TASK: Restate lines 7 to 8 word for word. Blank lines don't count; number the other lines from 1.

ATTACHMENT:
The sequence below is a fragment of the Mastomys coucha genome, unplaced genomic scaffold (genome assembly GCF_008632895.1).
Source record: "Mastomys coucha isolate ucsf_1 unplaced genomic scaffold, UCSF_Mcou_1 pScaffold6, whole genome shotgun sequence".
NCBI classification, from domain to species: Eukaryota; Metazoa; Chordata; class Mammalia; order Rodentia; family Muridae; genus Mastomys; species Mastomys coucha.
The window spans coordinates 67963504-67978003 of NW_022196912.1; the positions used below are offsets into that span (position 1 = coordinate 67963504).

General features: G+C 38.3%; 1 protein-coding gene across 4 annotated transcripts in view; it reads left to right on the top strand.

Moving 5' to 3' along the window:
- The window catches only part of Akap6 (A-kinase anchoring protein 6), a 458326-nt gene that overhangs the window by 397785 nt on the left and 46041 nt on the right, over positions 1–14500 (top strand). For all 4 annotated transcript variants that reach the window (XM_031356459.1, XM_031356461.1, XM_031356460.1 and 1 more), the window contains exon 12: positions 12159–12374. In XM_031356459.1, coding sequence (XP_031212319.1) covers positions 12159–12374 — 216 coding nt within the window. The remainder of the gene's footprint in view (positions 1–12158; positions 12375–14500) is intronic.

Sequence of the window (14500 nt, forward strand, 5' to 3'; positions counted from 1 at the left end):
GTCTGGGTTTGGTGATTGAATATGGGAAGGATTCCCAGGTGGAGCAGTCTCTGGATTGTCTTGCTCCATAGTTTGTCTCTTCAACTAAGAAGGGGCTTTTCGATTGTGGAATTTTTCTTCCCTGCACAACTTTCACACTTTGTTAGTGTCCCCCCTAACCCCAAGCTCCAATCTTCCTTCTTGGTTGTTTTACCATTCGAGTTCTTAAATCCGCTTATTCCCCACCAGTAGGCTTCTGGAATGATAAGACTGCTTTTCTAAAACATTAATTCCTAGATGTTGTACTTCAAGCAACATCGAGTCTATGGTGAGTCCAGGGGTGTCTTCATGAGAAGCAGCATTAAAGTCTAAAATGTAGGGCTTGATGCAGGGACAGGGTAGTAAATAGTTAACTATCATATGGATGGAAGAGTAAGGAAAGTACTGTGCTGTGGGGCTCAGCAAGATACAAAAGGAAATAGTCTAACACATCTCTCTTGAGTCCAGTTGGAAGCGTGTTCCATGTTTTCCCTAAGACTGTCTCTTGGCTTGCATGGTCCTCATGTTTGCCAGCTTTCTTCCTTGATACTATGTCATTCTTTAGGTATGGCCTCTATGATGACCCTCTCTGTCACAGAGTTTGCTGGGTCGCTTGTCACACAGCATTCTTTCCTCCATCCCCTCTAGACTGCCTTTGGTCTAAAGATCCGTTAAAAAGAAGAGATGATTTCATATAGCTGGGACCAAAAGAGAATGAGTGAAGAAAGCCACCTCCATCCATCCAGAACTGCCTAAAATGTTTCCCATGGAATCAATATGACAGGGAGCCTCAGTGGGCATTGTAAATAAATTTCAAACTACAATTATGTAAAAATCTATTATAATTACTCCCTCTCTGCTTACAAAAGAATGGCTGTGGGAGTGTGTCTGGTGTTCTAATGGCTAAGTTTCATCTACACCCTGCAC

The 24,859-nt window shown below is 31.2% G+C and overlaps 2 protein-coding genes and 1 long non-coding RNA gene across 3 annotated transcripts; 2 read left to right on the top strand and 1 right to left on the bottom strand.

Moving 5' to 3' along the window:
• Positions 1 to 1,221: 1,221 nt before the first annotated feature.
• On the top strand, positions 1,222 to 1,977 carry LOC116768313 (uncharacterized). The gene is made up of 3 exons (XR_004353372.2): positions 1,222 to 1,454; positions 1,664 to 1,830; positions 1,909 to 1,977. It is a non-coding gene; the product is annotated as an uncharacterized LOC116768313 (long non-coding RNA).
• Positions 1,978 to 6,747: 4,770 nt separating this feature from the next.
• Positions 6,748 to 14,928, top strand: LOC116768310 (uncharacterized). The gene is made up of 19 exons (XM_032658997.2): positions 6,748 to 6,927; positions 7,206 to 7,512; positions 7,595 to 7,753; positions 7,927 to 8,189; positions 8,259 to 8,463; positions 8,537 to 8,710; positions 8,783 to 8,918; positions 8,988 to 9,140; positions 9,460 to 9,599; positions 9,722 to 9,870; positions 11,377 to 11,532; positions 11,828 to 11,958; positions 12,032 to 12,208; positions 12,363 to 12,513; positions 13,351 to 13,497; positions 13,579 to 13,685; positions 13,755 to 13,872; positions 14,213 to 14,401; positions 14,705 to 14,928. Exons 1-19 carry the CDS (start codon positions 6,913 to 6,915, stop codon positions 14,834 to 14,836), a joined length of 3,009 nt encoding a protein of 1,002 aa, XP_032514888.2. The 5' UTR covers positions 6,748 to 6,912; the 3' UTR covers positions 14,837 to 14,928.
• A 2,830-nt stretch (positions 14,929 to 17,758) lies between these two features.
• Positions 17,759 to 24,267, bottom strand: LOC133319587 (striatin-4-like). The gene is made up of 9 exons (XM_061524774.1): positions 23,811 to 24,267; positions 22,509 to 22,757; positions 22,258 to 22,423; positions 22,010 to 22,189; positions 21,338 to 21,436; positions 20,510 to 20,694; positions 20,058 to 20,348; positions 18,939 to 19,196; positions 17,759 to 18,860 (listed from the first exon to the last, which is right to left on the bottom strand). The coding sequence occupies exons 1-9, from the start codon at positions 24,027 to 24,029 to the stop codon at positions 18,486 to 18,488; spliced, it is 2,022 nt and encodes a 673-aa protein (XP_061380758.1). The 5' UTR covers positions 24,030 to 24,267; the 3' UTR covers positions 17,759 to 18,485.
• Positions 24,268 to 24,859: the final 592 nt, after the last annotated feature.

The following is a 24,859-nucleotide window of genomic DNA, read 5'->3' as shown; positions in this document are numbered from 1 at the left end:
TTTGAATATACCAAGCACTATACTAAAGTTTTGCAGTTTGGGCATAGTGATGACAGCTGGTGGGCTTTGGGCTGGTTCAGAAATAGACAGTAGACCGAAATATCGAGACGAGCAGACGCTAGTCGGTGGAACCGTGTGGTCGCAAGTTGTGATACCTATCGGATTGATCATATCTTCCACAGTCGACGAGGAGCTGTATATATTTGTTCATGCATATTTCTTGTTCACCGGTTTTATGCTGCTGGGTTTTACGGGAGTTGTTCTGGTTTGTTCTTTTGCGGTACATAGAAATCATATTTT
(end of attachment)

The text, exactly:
- The window catches only part of Akap6 (A-kinase anchoring protein 6), a 458326-nt gene that overhangs the window by 397785 nt on the left and 46041 nt on the right, over positions 1–14500 (top strand). For all 4 annotated transcript variants that reach the window (XM_031356459.1, XM_031356461.1, XM_031356460.1 and 1 more), the window contains exon 12: positions 12159–12374. In XM_031356459.1, coding sequence (XP_031212319.1) covers positions 12159–12374 — 216 coding nt within the window. The remainder of the gene's footprint in view (positions 1–12158; positions 12375–14500) is intronic.

Sequence of the window (14500 nt, forward strand, 5' to 3'; positions counted from 1 at the left end):